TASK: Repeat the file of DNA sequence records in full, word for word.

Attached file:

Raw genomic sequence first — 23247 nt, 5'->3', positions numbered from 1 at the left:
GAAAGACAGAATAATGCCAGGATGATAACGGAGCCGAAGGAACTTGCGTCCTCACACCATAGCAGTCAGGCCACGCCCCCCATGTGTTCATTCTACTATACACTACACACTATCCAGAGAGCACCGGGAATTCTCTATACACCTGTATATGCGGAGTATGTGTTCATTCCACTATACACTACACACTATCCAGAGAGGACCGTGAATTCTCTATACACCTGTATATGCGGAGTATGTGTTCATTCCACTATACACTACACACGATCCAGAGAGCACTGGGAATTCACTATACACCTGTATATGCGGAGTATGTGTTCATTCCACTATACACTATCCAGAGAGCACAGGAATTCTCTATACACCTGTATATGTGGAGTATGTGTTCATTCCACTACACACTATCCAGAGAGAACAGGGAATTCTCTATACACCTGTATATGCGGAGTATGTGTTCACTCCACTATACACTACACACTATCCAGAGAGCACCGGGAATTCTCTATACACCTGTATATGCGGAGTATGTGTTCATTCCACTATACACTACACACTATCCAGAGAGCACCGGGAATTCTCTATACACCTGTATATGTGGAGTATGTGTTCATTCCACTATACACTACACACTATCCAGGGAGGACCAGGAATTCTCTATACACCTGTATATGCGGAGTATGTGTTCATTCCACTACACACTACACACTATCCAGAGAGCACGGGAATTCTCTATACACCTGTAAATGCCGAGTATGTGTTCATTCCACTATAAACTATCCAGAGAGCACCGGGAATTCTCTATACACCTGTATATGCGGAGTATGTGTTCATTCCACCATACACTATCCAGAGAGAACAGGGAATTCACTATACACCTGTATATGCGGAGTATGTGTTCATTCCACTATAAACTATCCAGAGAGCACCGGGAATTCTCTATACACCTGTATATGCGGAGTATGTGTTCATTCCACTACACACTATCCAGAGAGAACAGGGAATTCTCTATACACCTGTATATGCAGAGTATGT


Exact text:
Raw genomic sequence first — 23247 nt, 5'->3', positions numbered from 1 at the left:
GAAAGACAGAATAATGCCAGGATGATAACGGAGCCGAAGGAACTTGCGTCCTCACACCATAGCAGTCAGGCCACGCCCCCCATGTGTTCATTCTACTATACACTACACACTATCCAGAGAGCACCGGGAATTCTCTATACACCTGTATATGCGGAGTATGTGTTCATTCCACTATACACTACACACTATCCAGAGAGGACCGTGAATTCTCTATACACCTGTATATGCGGAGTATGTGTTCATTCCACTATACACTACACACGATCCAGAGAGCACTGGGAATTCACTATACACCTGTATATGCGGAGTATGTGTTCATTCCACTATACACTATCCAGAGAGCACAGGAATTCTCTATACACCTGTATATGTGGAGTATGTGTTCATTCCACTACACACTATCCAGAGAGAACAGGGAATTCTCTATACACCTGTATATGCGGAGTATGTGTTCACTCCACTATACACTACACACTATCCAGAGAGCACCGGGAATTCTCTATACACCTGTATATGCGGAGTATGTGTTCATTCCACTATACACTACACACTATCCAGAGAGCACCGGGAATTCTCTATACACCTGTATATGTGGAGTATGTGTTCATTCCACTATACACTACACACTATCCAGGGAGGACCAGGAATTCTCTATACACCTGTATATGCGGAGTATGTGTTCATTCCACTACACACTACACACTATCCAGAGAGCACGGGAATTCTCTATACACCTGTAAATGCCGAGTATGTGTTCATTCCACTATAAACTATCCAGAGAGCACCGGGAATTCTCTATACACCTGTATATGCGGAGTATGTGTTCATTCCACCATACACTATCCAGAGAGAACAGGGAATTCACTATACACCTGTATATGCGGAGTATGTGTTCATTCCACTATAAACTATCCAGAGAGCACCGGGAATTCTCTATACACCTGTATATGCGGAGTATGTGTTCATTCCACTACACACTATCCAGAGAGAACAGGGAATTCTCTATACACCTGTATATGCAGAGTATGT